Amour

Last night, I finally caught AMOUR, Michael Haneke’s latest.
The film is about how a couple in their 80s copes when one of them suffers a stroke, and defines love in a way that I’d never seen portrayed in a movie before.

It was a lovely film. Sad, quiet, powerful.
Both Jean Louis Trintignant and Emmanuelle Riva are legends in French cinema, best known for work they did in their 30s, and to see them give such awesome performances here in their 80s was truly inspiring.

Not something I will easily forget!

See the trailer here.

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Chi il bel sogno di Doretta / Puccini

The other day I woke up to this aria playing on the radio.

It literally drew me out of my sleep – it was so heartbreakingly beautiful (those soaring high notes) … and so familiar.
After some digging…Aha! Of course! It’s from this scene from one of my favorite films ever.
And the words are particularly lovely. Here’s the translation:

Doretta’s beautiful dream

Who could guess
The beautiful dream Doretta had?
Why her mystery
Came to an end

One day a student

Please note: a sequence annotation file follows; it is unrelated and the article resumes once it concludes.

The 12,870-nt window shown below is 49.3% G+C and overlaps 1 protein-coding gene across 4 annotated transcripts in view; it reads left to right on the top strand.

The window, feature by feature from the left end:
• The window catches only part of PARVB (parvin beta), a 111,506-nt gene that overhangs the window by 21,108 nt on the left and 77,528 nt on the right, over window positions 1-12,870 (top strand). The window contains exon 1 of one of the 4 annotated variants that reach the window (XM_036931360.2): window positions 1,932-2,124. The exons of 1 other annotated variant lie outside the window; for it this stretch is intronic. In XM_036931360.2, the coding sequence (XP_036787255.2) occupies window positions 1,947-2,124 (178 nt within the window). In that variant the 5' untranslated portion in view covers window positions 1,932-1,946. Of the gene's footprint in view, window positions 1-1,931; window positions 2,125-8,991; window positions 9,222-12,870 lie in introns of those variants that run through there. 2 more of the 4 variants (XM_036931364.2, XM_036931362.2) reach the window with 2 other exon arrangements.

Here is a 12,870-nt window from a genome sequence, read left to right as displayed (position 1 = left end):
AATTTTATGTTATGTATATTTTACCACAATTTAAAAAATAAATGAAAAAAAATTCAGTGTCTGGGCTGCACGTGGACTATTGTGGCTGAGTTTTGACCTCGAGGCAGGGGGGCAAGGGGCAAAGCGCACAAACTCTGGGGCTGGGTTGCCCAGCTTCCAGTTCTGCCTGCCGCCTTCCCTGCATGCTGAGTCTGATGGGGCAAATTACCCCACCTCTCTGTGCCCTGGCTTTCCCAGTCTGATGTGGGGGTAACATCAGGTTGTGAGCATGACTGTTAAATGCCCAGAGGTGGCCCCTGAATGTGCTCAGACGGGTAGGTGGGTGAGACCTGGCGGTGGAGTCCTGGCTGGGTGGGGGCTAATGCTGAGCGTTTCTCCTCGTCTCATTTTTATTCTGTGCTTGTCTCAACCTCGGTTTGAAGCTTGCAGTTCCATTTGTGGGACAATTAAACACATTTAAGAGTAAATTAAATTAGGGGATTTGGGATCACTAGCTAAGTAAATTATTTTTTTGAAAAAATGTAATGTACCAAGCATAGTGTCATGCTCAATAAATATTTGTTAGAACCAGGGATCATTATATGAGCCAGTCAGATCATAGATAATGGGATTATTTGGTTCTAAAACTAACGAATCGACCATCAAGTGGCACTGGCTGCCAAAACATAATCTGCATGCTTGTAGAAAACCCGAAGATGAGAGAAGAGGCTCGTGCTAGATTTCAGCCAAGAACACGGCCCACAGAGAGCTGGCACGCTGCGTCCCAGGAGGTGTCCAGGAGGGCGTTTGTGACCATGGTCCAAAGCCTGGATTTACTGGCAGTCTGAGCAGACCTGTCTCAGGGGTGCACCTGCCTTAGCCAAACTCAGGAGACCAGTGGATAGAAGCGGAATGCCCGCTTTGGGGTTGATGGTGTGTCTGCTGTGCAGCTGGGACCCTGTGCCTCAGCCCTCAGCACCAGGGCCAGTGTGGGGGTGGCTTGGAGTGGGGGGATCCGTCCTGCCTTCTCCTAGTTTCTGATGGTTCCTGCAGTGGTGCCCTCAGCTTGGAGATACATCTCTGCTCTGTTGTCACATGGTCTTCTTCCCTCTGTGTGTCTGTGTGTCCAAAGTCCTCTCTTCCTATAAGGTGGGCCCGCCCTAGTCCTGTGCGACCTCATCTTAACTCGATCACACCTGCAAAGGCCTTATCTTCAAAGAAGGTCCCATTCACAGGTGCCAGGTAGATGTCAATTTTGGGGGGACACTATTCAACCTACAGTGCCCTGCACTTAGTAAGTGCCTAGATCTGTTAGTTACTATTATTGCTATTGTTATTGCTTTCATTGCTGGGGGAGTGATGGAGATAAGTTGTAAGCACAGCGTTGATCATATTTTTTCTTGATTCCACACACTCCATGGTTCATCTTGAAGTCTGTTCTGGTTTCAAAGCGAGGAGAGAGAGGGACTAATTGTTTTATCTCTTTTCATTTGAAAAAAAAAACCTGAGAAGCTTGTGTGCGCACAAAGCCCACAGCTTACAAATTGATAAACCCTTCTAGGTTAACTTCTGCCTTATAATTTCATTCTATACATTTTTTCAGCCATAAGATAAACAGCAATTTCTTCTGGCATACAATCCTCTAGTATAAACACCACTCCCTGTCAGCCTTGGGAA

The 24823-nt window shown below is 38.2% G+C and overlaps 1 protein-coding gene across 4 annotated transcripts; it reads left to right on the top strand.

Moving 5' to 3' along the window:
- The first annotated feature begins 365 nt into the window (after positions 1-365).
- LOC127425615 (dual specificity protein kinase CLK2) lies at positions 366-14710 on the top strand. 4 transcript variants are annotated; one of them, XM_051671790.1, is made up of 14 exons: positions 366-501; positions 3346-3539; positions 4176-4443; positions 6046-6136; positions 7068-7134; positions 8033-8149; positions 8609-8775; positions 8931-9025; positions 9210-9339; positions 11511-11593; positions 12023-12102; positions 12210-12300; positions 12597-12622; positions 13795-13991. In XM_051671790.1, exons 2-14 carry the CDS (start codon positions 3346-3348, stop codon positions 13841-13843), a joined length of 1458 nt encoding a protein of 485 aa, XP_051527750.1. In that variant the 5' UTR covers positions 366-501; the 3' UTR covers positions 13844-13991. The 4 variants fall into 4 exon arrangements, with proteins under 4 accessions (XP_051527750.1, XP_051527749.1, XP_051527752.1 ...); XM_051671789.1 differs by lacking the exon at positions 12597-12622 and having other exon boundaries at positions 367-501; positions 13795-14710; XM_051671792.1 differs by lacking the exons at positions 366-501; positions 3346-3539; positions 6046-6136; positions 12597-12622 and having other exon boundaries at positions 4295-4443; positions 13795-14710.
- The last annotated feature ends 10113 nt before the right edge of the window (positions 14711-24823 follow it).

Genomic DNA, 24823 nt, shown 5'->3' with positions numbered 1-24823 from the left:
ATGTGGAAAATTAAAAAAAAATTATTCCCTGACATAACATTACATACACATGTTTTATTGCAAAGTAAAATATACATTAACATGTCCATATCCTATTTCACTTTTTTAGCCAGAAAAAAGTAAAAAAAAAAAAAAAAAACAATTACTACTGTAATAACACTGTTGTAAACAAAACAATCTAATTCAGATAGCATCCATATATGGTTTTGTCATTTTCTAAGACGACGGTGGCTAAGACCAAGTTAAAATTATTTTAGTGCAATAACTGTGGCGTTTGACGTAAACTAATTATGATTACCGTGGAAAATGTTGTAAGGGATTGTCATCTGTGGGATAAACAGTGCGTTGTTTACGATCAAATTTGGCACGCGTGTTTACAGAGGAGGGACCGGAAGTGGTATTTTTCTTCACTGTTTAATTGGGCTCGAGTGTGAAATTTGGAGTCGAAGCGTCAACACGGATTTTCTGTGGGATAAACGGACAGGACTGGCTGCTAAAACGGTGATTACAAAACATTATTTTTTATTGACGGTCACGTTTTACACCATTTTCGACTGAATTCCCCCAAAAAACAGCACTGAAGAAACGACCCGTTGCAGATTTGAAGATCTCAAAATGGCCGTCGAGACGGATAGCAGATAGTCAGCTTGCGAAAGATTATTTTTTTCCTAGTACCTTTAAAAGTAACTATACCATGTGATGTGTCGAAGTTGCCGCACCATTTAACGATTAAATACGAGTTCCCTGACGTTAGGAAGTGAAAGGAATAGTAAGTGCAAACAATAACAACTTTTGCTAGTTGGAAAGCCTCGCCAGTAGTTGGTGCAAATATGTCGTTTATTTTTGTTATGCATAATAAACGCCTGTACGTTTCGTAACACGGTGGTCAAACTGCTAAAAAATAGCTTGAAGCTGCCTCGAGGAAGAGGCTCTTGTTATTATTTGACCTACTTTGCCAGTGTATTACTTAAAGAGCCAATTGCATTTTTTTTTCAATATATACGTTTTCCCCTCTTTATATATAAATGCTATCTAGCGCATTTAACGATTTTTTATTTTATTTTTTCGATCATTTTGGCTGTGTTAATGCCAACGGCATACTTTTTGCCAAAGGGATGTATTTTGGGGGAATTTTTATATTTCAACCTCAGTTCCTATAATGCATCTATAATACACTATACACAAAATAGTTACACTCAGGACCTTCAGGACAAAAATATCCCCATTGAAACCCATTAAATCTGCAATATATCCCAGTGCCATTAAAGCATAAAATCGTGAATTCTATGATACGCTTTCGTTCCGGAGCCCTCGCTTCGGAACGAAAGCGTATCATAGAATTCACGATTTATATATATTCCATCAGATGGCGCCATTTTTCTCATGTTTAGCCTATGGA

Kissed her on the mouth
And that kiss
Was the revelation:
It was the passion!
Mad love!
Mad happiness!
Who will ever be able again
To describe the light caress
Of a kiss so burning?

Oh! My dream!

Oh! My life!

Who cares for wealth
If at last happiness flourishes!
Oh golden dream
To be able to love
In this way!

Planet Earth, Earth Noises

I stole my dad’s copy of BBC’s Planet Earth over the holidays and am making my way through it for the first time now. I know I’m not the first to say this but I’m constantly amazed by the footage. (Seriously, how did they pull this off?) The plots are riveting. David Attenborough’s narration is pitch-perfect.

We live in a beautiful world.

On a similar note, I just came across Cornell Macaulay Library’s scientific archive of audio and video nature recordings (the world’s largest and oldest) – it’s now all online for the first time, and it’s remarkably thorough and interesting!

What’s My Line

I could literally spend hours watching youtube clips of the 50s/60s game show What’s My Line where a blindfolded panel tries to guess the identity of a mystery guest by asking a series of questions.

I just love the witty, gentlemanly host John Daly and his charming panel.
Citizens of a different era!

Here’s a clip featuring the inimitable Salvador Dali: